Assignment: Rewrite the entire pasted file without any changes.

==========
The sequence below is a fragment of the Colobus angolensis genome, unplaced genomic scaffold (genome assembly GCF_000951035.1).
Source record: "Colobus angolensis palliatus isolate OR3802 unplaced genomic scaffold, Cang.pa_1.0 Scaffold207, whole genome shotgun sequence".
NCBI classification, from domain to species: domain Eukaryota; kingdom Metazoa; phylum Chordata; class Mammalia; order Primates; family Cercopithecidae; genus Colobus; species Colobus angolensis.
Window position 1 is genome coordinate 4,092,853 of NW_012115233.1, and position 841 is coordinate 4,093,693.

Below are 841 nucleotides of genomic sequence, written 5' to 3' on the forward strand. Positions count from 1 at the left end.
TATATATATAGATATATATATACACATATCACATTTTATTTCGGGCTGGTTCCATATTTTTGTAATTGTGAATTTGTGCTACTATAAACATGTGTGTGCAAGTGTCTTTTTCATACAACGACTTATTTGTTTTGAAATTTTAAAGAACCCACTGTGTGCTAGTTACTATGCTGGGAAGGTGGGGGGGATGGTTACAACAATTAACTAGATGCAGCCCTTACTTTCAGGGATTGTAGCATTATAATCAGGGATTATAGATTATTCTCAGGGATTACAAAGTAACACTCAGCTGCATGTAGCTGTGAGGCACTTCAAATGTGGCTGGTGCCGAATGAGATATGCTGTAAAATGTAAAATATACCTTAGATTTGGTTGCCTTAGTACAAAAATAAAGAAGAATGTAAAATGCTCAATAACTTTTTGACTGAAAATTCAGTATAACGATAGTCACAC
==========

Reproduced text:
The sequence below is a fragment of the Colobus angolensis genome, unplaced genomic scaffold (genome assembly GCF_000951035.1).
Source record: "Colobus angolensis palliatus isolate OR3802 unplaced genomic scaffold, Cang.pa_1.0 Scaffold207, whole genome shotgun sequence".
NCBI classification, from domain to species: domain Eukaryota; kingdom Metazoa; phylum Chordata; class Mammalia; order Primates; family Cercopithecidae; genus Colobus; species Colobus angolensis.
Window position 1 is genome coordinate 4,092,853 of NW_012115233.1, and position 841 is coordinate 4,093,693.

Below are 841 nucleotides of genomic sequence, written 5' to 3' on the forward strand. Positions count from 1 at the left end.
TATATATATAGATATATATATACACATATCACATTTTATTTCGGGCTGGTTCCATATTTTTGTAATTGTGAATTTGTGCTACTATAAACATGTGTGTGCAAGTGTCTTTTTCATACAACGACTTATTTGTTTTGAAATTTTAAAGAACCCACTGTGTGCTAGTTACTATGCTGGGAAGGTGGGGGGGATGGTTACAACAATTAACTAGATGCAGCCCTTACTTTCAGGGATTGTAGCATTATAATCAGGGATTATAGATTATTCTCAGGGATTACAAAGTAACACTCAGCTGCATGTAGCTGTGAGGCACTTCAAATGTGGCTGGTGCCGAATGAGATATGCTGTAAAATGTAAAATATACCTTAGATTTGGTTGCCTTAGTACAAAAATAAAGAAGAATGTAAAATGCTCAATAACTTTTTGACTGAAAATTCAGTATAACGATAGTCACAC